To plant, use a sharp knife to section each potato into several pieces. The only rule is that each section must contain at least one active eye, and preferably two to three. Many people leave these divided potato “seeds” out for a few days to form a callous over the cut sides. This is said to help prevent rot, which can really set in quickly during a wet spring. Because our weekend planting schedules are so rushed, we haven’t yet had the time to do this, and go ahead and plant immediately after cutting into seeds. We’re probably pushing our luck.

Red Thumb Fingerling Potato "seeds"
Red Thumb Fingerling Potato "seeds"

Plant each piece approximately 12-15 inches apart from the next, and 5-6 inches deep. Most people plant in rows about 2 – 3 feet apart, but we plant ours 12″ X 12″ apart to fill our beds completely.

Germination may take longer in the colder weather, but usually sprouts emerge from the ground within a couple of weeks.  Unless you’re planting in Russia on Good Friday. If that’s the case, your potatoes will be fully ready for harvest three days later just in time for Easter morning hash browns.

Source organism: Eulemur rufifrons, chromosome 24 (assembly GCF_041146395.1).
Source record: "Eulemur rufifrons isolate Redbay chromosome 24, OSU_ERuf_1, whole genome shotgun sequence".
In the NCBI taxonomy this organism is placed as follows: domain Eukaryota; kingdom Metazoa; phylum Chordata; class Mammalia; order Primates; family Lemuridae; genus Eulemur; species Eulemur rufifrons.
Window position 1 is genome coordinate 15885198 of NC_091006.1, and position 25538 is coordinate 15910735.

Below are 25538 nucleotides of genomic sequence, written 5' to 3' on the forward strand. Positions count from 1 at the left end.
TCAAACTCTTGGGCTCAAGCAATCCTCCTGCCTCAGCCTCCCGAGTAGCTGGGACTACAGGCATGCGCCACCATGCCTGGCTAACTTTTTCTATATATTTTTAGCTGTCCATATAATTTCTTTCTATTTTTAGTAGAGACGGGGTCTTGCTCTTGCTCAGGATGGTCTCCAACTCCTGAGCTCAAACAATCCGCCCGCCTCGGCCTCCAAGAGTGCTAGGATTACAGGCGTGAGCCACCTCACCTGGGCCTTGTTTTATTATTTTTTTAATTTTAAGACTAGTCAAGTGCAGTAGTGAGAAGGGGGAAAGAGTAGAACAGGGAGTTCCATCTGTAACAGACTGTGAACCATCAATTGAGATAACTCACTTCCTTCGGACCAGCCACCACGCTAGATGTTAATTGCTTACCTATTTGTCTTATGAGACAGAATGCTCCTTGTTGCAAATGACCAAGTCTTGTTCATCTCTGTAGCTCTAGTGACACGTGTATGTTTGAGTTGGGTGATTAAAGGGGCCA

At least that’s what we’ve been told.

We’ll post more tips and photos later in the season about how to keep your potatoes happy while growing.

Potato varieties in the Beekman 1802 Heirloom Vegetable Garden:

PURPLE PERUVIAN FINGERLING POTATO – An ancient Peruvian potato originating in the Andes Highlands. Purple skin and flesh.

RED THUMB FINGERLING POTATO – Fingerling potato with red skin, and pink ringed flesh.

AUSTRIAN CRESCENT FINGERLING – This yellow skin, yellow flesh fingerling produces incredible yields and tubers up to 10 inches long. Great in potato salads; it can also be boiled, steamed, or roasted.